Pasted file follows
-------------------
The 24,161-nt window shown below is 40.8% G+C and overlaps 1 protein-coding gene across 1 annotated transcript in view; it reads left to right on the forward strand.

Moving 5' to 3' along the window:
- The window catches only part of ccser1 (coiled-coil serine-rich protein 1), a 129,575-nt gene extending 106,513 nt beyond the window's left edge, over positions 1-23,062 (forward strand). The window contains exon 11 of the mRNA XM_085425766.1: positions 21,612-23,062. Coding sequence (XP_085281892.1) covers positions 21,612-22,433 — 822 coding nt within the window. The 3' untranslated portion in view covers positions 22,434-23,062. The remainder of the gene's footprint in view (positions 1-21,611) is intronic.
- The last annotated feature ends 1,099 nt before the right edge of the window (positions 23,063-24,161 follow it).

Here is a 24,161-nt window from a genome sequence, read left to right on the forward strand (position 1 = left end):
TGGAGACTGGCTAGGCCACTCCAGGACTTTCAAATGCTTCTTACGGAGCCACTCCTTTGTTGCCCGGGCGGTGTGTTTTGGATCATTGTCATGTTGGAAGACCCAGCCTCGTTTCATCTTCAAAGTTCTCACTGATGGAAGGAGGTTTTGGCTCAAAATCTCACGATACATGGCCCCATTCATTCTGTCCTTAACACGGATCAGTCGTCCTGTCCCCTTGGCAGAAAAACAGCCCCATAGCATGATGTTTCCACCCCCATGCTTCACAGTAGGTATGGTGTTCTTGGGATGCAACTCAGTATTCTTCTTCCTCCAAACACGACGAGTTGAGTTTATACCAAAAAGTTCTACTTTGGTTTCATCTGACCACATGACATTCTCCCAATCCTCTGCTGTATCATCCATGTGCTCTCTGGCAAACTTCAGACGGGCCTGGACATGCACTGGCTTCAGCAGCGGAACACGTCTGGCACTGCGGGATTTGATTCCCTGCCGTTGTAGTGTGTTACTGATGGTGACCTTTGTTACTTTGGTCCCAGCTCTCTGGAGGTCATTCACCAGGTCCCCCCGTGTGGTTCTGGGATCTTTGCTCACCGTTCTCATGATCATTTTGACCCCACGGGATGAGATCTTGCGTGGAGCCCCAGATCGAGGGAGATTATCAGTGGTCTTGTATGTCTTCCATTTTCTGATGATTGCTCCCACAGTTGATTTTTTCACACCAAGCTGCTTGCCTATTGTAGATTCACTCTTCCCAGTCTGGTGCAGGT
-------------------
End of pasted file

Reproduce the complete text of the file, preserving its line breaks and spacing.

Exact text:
The 24,161-nt window shown below is 40.8% G+C and overlaps 1 protein-coding gene across 1 annotated transcript in view; it reads left to right on the forward strand.

Moving 5' to 3' along the window:
- The window catches only part of ccser1 (coiled-coil serine-rich protein 1), a 129,575-nt gene extending 106,513 nt beyond the window's left edge, over positions 1-23,062 (forward strand). The window contains exon 11 of the mRNA XM_085425766.1: positions 21,612-23,062. Coding sequence (XP_085281892.1) covers positions 21,612-22,433 — 822 coding nt within the window. The 3' untranslated portion in view covers positions 22,434-23,062. The remainder of the gene's footprint in view (positions 1-21,611) is intronic.
- The last annotated feature ends 1,099 nt before the right edge of the window (positions 23,063-24,161 follow it).

Here is a 24,161-nt window from a genome sequence, read left to right on the forward strand (position 1 = left end):
TGGAGACTGGCTAGGCCACTCCAGGACTTTCAAATGCTTCTTACGGAGCCACTCCTTTGTTGCCCGGGCGGTGTGTTTTGGATCATTGTCATGTTGGAAGACCCAGCCTCGTTTCATCTTCAAAGTTCTCACTGATGGAAGGAGGTTTTGGCTCAAAATCTCACGATACATGGCCCCATTCATTCTGTCCTTAACACGGATCAGTCGTCCTGTCCCCTTGGCAGAAAAACAGCCCCATAGCATGATGTTTCCACCCCCATGCTTCACAGTAGGTATGGTGTTCTTGGGATGCAACTCAGTATTCTTCTTCCTCCAAACACGACGAGTTGAGTTTATACCAAAAAGTTCTACTTTGGTTTCATCTGACCACATGACATTCTCCCAATCCTCTGCTGTATCATCCATGTGCTCTCTGGCAAACTTCAGACGGGCCTGGACATGCACTGGCTTCAGCAGCGGAACACGTCTGGCACTGCGGGATTTGATTCCCTGCCGTTGTAGTGTGTTACTGATGGTGACCTTTGTTACTTTGGTCCCAGCTCTCTGGAGGTCATTCACCAGGTCCCCCCGTGTGGTTCTGGGATCTTTGCTCACCGTTCTCATGATCATTTTGACCCCACGGGATGAGATCTTGCGTGGAGCCCCAGATCGAGGGAGATTATCAGTGGTCTTGTATGTCTTCCATTTTCTGATGATTGCTCCCACAGTTGATTTTTTCACACCAAGCTGCTTGCCTATTGTAGATTCACTCTTCCCAGTCTGGTGCAGGT